Removals: Removals and Children
Removals are generally done in order to provide children and other family members with more opportunity and a better neighbourhood in which to grow up. However, as good as a parent’s intentions are when deciding to move either locally or internationally, children may not look favourably upon a relocation.
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When you begin planning a removal, it is always important to take into consideration your children’s feelings, as they are going to be as affected as you will be – sometimes even more so. Young children need stability in their lives and a move can oftentimes be severely traumatic, especially if they will be leaving behind grandparents, extended family and friends. In order to get your children excited about your move you should begin discussing the matter with them as soon as you know that you will be moving. In fact, involving them at every stage of the game will help to prepare a child psychologically as well as emotionally for your departure.
If at all possible, when you have narrowed your home search down to one or two finalists, take your children with you to visit the properties so that you can get their input. They might feel more comfortable in one place as opposed to the other and that can definitely help you make the final decision. If it is not possible to include your children in the final decision making process, then at least take them to visit the new house and the new neighbourhood as soon as you are definite about the removal. By allowing children to get used to the idea of a removal well in advance of the actual move, you are less likely to be faced with behavioural changes and problems following the move.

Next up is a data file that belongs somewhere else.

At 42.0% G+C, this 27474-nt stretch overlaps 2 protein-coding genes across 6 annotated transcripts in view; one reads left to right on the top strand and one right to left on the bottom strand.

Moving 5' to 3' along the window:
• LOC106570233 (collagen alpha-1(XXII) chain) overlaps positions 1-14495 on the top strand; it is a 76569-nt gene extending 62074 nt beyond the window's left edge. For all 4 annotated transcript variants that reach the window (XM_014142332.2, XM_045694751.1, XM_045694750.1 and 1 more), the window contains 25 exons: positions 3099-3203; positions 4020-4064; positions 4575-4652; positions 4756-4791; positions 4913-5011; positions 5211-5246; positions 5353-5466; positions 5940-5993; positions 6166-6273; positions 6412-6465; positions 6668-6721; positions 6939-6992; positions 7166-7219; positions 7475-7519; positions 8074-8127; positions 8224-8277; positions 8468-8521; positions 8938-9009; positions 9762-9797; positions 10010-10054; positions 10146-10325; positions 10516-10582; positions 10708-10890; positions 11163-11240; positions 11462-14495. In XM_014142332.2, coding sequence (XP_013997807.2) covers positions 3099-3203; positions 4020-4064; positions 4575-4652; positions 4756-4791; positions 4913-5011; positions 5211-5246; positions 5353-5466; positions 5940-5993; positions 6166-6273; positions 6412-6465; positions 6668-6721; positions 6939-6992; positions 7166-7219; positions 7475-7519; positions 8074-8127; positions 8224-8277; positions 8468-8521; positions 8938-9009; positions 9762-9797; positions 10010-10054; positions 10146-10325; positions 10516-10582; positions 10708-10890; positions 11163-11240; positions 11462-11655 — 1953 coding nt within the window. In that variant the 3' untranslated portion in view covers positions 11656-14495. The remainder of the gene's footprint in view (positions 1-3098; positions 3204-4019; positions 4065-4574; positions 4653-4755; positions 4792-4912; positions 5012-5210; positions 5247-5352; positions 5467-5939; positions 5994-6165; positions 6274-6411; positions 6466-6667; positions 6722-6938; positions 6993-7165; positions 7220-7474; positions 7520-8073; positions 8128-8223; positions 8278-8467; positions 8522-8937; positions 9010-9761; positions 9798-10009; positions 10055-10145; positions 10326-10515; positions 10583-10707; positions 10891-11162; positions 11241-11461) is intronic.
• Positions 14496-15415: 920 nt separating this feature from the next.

To help children prepare for removals another thing you can do is to have them make a list of their friends and get all of their friends’ addresses and telephone numbers so that they can keep in touch with. If possible you can even invite their friends over to the new place for a get-together following your removal. If you have moved out of the country or are simply too far for such a reunion, then at least have your child call their friends or send them letters soon after you have settled into your new place.
Another way to ease the trauma of removals on children is to get them involved with the packing up of their room. Have them put all of their special things into a separate box that they can take with them in the car. By having their “security blanket” readily available, when you get to your new home, your children will be able to decorate their new rooms personally so that they feel more at home than if they had to sleep in a totally bare room.
Children can adapt quite well to local moves and even to overseas removals; as long as they are given the right tools to help them cope with the emotions they will feel due to separation from the familiar. If you plan your removal properly, then your children will benefit from the experience and grow stronger for it.